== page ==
Deductions for vacant land
Taxpayers will be prevented from claiming a deduction for expenses incurred after 1 July 2019 for holding vacant land unless the costs are incurred in the course of carrying on a business of the taxpayer or certain related parties. There is no grandfathering for land acquired before 1 July 2019.
Where the holding costs, such as interest and council rates, are denied they will generally go to the cost base of the CGT asset. However, holding costs for CGT assets acquired before 21 August 1991 cannot be added to the cost base.
The amendments do not apply to companies, superannuation funds (other than SMSFs), managed investment trusts or certain public trusts.
These amendments are targeted to the ‘Mum & Dad’ market, that is, individuals and closely held trusts and SMSFs. This is the same target as previous changes which deny travel claims to visit residential rental properties and depreciation claims on plant and equipment in some residential rental properties. However, these new changes do not just affect vacant land used for residential purposes.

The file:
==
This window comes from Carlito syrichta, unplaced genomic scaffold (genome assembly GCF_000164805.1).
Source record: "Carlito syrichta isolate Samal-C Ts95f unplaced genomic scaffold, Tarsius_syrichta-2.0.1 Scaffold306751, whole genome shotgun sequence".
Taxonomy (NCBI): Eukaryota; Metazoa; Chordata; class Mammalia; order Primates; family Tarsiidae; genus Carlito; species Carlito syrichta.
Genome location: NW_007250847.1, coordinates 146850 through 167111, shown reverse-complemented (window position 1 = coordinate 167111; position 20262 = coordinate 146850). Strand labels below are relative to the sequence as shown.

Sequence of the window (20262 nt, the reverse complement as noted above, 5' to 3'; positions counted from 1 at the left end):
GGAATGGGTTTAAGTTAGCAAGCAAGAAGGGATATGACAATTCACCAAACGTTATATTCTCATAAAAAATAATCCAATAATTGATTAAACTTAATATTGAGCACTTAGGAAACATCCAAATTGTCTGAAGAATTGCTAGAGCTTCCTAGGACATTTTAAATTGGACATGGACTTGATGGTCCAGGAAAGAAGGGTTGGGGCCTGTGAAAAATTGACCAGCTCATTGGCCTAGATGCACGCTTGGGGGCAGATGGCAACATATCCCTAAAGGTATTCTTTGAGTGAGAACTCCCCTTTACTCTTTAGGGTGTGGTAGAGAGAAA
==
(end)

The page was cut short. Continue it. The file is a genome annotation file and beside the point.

If there is a substantial (substantive) and permanent building or structure on the land that is used or ready for use then deductions for holding costs could still be available subject to passing the normal deduction tests. As to exactly when a structure is substantial is not clearly defined. However, the Bill suggests that a silo or shearing shed would be substantial. On the other hand, a residential garage is unlikely to be substantial.
When constructing residential premises, for the holding costs to be deductible, there will need to a certificate of occupation granted by the relevant authority and the premises will need to be available for rent (although there will be an exception for newly constructed or substantially renovated residential premises. In these cases, no deductions would be available until the premises can be lawfully occupied and they are actually used to earn rental income or they are genuinely available for rent).
The changes apply to losses or outgoings incurred on or after 1 July 2019 regardless of whether the land was first held prior to this date.
Key changes were made to the rules ensuring that deductions can still potentially be available in relation to land in the following circumstances:
The property becomes or is treated as being vacant due to significant and unusual events or occurrences outside the reasonable control of the entity, such as fire, flood, or substantial building defects;
The land is held for use in a primary production business; or
The land is leased or licensed under an arm’s length arrangement to another entity for use in carrying on a business on the land.